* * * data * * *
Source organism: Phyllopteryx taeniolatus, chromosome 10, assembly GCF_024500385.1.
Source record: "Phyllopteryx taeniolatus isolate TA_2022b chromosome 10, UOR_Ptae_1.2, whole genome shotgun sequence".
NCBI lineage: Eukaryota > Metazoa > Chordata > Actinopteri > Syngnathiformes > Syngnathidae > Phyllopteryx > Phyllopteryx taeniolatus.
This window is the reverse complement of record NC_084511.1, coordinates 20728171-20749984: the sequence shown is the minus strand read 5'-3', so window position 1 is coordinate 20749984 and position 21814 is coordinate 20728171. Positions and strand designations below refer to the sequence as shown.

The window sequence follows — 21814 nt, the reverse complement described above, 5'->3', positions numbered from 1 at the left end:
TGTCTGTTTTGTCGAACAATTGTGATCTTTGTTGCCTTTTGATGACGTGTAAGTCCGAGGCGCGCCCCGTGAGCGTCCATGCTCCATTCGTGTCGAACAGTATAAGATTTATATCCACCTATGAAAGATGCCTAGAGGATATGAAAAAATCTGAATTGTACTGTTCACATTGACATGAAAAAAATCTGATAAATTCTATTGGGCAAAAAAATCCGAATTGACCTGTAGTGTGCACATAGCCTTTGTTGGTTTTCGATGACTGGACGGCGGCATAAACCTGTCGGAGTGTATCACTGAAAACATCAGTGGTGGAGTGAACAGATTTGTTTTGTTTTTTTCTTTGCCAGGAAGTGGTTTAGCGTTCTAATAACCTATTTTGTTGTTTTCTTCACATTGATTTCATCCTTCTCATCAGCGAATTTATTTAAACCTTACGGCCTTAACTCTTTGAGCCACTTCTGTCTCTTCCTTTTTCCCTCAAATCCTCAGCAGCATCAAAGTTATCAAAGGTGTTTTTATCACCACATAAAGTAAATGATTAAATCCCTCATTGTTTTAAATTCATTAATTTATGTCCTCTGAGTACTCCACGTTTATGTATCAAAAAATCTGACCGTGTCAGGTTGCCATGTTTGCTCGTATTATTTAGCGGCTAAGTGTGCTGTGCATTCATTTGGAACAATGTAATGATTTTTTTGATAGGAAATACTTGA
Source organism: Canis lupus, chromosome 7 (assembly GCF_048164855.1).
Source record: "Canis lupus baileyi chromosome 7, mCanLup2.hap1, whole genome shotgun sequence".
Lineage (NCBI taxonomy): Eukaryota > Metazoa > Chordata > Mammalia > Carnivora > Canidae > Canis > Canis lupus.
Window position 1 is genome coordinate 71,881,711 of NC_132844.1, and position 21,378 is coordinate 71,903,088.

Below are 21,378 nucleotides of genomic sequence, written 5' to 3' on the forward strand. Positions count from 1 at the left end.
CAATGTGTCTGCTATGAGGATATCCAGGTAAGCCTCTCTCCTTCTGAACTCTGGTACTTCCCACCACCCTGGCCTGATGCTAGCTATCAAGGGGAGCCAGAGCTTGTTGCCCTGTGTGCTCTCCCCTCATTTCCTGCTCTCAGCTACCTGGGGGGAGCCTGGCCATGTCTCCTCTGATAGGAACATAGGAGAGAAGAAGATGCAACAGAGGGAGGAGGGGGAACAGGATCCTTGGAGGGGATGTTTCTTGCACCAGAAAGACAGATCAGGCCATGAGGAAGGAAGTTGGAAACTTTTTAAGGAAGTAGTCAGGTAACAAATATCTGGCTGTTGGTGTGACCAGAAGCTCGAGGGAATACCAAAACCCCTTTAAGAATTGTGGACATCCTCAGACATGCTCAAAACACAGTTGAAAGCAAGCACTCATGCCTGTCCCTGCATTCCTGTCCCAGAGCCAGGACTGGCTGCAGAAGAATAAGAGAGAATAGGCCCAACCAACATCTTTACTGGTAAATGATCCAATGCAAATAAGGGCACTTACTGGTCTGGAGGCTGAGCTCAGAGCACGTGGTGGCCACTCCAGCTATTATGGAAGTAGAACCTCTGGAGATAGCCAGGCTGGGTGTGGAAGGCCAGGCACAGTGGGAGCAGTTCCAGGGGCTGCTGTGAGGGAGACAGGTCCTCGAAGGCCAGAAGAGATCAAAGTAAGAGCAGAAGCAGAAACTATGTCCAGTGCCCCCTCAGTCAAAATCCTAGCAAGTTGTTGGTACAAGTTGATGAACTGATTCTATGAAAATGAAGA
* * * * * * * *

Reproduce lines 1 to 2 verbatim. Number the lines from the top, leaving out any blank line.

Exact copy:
Source organism: Phyllopteryx taeniolatus, chromosome 10, assembly GCF_024500385.1.
Source record: "Phyllopteryx taeniolatus isolate TA_2022b chromosome 10, UOR_Ptae_1.2, whole genome shotgun sequence".